I remember the day Mom came to visit school. It was during recess. I ran across the playground to greet her, forgetting I was wearing the glasses I had stolen from my brother, Billy. I was so mad coming back from Rapid City the day we got our eyes checked. Billy bawled all the way back because he had to wear glasses and I cried because I didn’t. I purloined his glasses and held the earpieces under hot water so I could twist them to fit me. I wore them to school for several days. Mom said it was a wonder they didn’t make me go cross-eyed because Billy’s eyes turned out a little and that’s what they were trying to correct by drawing his eyes toward his nose.

Picture of Audrey Poppe. She was my 5th grade teacher. (This was in 1973.)

Billy later told me my cousin, Mark  snitched on me and that was the reason for Mom’s unexpected school visit.

I tenember I loved playing tether-ball when I was in the 7th and 8th grades. You had to stand in line a lot of the time unless you kept winning.

Standing by my Francis grandparent’s graves at the Murdo cemetary. My rag muffin stage 1960

Well, I’ve been sitting on this teeter-totter for so long, I’m afraid to try to get up. This playground isn’t the only thing that’s decrepit.

Since I didn’t have a partner to hold me up in the air, I’ve been sitting on this board which is all the way to the ground.

I’ll just slide up to the middle where it’s attached to the bar. Up the board I go… “OUCH!!!”



Murdo Girl…A HaHa Parade

The HaHa Sisterhood is currently visiting Pierre, South Dakota. MG won the trip and took all of her HaHa sisters with her. It turns out Windy Lindy Bergh has a twin sister who is the sitting Gov of Pierre. 

Anyway, YO Gov, decided she would put on a big citywide parade. The HaHa’s are all lining up now to traverse down Main Street.

MG: Hey Lav, Have you seen Gus and Billy? We have some bills to pay around here.

Lav: Yeah…They said they were going to Ft. Pierre and see where the cowboys drink their pop.


MG: Well, we can’t wait for them. It’s time to get this show on the road.

Queen, Gov, Queen


Next we have Miss Airy Heart. She had to take her rental biplane back to Enterskies, so she decided to uh, ride in a convertible of sorts.

Airy: Hi, I’m Airy and I designed my ride myself…when I was in kindergarten.


Next we have PG who is riding with Queen E. and Prince Charles. I tell you what! You can’t turn around without running into a Queen these days.


Hey PG! Have you seen AI?

PG: Yeah…I just saw her run a red light down on Main Street. I hope she didn’t cause an accident.


UhOh…what do we have here? KK must have been in a little CC car crash with the PP Pierre Police. Bummer! I wonder who they ran into…looks like a multiple CC with a red truck.


Were is Pattycake and all the rest of the HaHa’s?



Where are Windy and Pearl?

Pattycake: Look up! They are flying over the beautiful Oahe Dam in Ft. Pierre. I sure hope Pearl doesn’t fall out on her head! I guess if she lands on her pom pom, she’ll be okay.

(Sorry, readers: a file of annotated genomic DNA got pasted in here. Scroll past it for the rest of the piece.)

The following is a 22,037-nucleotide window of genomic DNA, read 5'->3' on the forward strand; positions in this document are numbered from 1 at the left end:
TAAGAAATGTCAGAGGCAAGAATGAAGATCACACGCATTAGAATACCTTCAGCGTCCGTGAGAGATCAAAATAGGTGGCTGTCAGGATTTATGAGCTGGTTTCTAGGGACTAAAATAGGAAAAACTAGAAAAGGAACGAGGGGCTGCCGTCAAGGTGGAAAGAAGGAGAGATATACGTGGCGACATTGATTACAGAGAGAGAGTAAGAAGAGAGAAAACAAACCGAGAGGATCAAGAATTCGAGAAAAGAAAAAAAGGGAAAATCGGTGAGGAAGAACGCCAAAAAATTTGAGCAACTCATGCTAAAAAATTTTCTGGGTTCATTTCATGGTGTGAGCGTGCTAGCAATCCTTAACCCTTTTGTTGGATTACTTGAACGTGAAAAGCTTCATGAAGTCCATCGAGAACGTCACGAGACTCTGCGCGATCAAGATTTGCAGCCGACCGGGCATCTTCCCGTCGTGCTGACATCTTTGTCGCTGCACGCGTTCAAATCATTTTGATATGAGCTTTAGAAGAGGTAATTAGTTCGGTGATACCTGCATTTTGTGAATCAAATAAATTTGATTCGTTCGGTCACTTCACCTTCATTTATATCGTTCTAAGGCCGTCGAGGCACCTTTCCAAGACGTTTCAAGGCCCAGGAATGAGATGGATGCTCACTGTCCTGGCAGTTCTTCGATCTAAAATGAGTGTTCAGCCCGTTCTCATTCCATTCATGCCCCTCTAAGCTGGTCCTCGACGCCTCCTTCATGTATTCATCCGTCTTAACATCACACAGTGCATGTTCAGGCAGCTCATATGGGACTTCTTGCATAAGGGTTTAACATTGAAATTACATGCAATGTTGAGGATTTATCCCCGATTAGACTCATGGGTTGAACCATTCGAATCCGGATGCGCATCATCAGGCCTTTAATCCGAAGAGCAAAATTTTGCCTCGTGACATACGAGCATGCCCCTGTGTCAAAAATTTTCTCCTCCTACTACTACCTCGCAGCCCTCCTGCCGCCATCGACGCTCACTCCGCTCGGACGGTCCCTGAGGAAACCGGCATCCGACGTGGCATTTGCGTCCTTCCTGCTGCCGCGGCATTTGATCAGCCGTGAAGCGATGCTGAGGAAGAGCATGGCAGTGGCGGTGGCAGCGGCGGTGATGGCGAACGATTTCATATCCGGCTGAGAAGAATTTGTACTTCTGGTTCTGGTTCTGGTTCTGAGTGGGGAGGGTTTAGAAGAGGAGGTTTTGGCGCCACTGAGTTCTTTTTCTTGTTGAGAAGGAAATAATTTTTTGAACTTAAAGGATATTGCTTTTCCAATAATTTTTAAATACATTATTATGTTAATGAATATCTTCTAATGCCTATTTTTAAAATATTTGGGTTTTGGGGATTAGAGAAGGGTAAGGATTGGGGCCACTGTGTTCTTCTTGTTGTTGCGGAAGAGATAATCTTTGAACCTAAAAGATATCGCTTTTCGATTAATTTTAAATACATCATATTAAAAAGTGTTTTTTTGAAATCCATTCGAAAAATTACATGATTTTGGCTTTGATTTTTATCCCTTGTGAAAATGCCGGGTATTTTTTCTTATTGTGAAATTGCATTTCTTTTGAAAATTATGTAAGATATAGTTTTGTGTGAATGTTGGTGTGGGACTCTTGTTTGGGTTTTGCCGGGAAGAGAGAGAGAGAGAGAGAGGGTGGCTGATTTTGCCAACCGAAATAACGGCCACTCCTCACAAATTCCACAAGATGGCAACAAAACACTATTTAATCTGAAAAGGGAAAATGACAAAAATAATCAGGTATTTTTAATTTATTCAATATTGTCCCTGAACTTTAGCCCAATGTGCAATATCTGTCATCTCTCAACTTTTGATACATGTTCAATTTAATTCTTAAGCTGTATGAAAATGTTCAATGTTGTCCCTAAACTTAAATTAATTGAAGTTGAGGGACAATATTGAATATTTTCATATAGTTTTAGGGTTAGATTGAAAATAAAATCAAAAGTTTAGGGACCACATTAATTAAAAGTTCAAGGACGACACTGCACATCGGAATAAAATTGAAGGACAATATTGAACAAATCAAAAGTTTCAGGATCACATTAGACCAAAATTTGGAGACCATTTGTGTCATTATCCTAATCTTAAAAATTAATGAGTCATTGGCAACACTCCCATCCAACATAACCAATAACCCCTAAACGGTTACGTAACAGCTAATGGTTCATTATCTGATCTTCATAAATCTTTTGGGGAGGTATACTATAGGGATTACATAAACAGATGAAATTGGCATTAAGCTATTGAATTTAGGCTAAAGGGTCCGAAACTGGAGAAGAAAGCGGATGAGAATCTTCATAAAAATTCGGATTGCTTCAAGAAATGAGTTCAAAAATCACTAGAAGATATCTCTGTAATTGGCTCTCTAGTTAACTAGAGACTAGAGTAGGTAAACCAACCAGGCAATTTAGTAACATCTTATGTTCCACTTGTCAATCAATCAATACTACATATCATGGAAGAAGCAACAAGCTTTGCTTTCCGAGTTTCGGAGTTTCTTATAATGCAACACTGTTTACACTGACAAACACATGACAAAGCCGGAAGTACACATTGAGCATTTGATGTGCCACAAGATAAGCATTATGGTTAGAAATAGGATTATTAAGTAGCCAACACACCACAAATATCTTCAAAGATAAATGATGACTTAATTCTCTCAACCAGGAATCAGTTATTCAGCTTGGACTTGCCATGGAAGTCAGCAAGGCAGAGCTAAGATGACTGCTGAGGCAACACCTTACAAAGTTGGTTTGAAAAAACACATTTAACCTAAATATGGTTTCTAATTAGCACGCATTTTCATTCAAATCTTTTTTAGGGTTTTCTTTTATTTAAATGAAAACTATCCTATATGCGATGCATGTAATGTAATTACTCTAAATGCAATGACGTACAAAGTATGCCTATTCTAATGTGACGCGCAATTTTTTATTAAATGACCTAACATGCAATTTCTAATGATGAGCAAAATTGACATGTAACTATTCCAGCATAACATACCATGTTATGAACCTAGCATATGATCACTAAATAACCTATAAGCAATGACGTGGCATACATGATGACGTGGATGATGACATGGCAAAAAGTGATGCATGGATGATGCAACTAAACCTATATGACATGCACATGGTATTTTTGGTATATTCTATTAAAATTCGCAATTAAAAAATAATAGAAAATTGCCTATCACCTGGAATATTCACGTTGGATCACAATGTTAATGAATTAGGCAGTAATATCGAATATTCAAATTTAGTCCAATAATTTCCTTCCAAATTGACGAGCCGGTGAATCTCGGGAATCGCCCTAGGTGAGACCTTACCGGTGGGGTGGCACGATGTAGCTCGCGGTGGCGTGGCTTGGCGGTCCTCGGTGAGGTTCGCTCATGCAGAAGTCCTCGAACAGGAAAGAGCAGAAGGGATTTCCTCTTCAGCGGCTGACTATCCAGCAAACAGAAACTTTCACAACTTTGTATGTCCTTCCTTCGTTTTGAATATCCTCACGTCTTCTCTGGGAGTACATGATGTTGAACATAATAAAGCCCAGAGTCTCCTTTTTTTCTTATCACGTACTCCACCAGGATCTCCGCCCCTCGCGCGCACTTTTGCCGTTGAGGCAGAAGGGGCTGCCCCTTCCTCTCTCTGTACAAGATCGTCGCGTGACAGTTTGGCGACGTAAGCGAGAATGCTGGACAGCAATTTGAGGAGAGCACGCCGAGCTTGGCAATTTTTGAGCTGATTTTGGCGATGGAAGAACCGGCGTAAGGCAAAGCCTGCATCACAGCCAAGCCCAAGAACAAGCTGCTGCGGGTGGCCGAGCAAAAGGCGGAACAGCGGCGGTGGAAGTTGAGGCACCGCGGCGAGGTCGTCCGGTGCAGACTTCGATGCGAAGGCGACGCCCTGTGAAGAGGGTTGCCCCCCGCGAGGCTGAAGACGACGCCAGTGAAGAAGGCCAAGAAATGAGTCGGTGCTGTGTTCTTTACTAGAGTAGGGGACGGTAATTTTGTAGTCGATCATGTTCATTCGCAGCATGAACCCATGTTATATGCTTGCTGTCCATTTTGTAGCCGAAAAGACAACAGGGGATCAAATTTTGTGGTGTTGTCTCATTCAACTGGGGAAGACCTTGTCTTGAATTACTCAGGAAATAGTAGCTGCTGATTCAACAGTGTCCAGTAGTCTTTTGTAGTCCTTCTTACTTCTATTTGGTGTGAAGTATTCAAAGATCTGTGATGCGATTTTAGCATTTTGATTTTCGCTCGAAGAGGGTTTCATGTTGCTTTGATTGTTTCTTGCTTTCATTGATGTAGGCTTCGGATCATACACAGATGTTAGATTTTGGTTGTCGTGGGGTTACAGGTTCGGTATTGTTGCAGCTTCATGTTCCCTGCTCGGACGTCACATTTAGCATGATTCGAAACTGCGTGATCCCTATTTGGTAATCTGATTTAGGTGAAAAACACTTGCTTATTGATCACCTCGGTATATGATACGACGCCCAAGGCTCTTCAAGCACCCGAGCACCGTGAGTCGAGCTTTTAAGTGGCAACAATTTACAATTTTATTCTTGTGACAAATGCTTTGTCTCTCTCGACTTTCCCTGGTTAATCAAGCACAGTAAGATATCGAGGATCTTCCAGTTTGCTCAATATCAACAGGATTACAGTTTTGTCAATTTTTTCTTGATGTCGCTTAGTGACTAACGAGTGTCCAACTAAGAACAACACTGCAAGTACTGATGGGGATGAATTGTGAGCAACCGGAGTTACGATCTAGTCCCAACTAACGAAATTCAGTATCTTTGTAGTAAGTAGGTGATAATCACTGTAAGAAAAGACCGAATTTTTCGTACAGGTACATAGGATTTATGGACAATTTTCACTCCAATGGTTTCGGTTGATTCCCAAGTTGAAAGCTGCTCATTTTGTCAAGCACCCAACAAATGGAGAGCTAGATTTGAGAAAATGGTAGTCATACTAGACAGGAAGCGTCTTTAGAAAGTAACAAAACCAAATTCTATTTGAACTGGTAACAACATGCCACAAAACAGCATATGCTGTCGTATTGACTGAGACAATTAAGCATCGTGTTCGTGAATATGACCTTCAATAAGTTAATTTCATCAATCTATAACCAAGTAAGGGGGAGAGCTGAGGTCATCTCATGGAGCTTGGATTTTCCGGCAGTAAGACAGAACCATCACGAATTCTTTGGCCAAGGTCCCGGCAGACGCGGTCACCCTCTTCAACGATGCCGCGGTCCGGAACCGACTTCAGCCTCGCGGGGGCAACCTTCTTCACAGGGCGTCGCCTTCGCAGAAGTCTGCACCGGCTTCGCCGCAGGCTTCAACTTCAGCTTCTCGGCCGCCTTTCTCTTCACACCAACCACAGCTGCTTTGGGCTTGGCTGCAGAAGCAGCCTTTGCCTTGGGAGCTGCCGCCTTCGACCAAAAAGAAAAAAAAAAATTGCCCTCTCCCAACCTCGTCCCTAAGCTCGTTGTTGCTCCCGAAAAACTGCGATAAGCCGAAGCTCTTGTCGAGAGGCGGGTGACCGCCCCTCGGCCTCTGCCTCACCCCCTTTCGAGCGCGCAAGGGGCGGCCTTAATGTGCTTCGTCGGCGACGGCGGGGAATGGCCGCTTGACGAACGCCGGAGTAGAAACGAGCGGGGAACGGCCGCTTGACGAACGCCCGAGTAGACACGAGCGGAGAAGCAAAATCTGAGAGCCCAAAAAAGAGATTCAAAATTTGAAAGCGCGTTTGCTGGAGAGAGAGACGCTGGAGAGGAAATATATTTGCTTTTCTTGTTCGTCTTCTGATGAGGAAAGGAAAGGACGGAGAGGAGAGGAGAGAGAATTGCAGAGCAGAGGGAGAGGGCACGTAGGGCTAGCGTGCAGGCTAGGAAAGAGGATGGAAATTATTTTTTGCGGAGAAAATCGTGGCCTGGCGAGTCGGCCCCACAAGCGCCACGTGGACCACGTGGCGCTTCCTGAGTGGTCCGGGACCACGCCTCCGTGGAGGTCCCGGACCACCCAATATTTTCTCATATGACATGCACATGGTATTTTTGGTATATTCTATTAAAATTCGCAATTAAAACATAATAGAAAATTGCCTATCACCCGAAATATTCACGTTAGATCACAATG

After the parade, we’re all going PDQ over to KK’s house for BBQ.

Arf: Arf! Arf!



Murdo Girl…Time-out

It only takes a moment for a moment to be gone.

Time will not stand still, though we keep trying to hold on.

“Time Out!” We want to beckon!

Alas…a camera is our weapon.

Granddaughter, Charlie has her third time -out and it’s only ten o’clock.

Someone took a moment to take a photograph

Of my mother and her sisters. It always makes me laugh.

She’s in overalls… Her hazel eyes squint to peek

From beneath her hat as she stands there at Horse Creek.

L to R Marjorie (neighbor), the Sanderson girls, Loretta (7), Ella (12), Helen (9), Elna (9 mos.)

The Homecoming King and Queen of nineteen-sixty looked so royal

In crowns made from cardboard and covered in tinfoil.

My brother Billy got to drive them in this classic car.

This captured moment has lasted fifty-eight years, so far.

Billy Francis, Clarence Rea, and Patty Peck

Summer fun with family. This picture taken long ago

makes it all come back to me. I see a friend I treasured so.

The summer of sixty-six, we almost never were apart.

She died far too young. When I heard, it broke my heart.


Ione Webb, Pat Rada, Marlene Rada, (Ione was married to Bob Webb, but this looks more like Jack Richards), I’m not sure who the two little ones are. This was taken in 1963, the year after Marlene’s brother, Earl, and my brother, Billy, went to California. They left the day after they graduated.

Look back at the Horse Creek picture. I’m sure you know the one.

That little girl in coveralls grew up and had a son.

Her baby sister, Elna, is shown in the picture below

Having coffee with her sister’s son, about thirty-two years ago.

Elna Sanderson Miller, and Billy Francis, Loretta’s son, in Murdo, 1986

I’m sure you all have photographs that you’ll forever treasure.

I have thousands I look through. They bring me so much pleasure.

Pictures of hello and pictures of good-bye.

Reminders of moments, captured with a camera’s eye.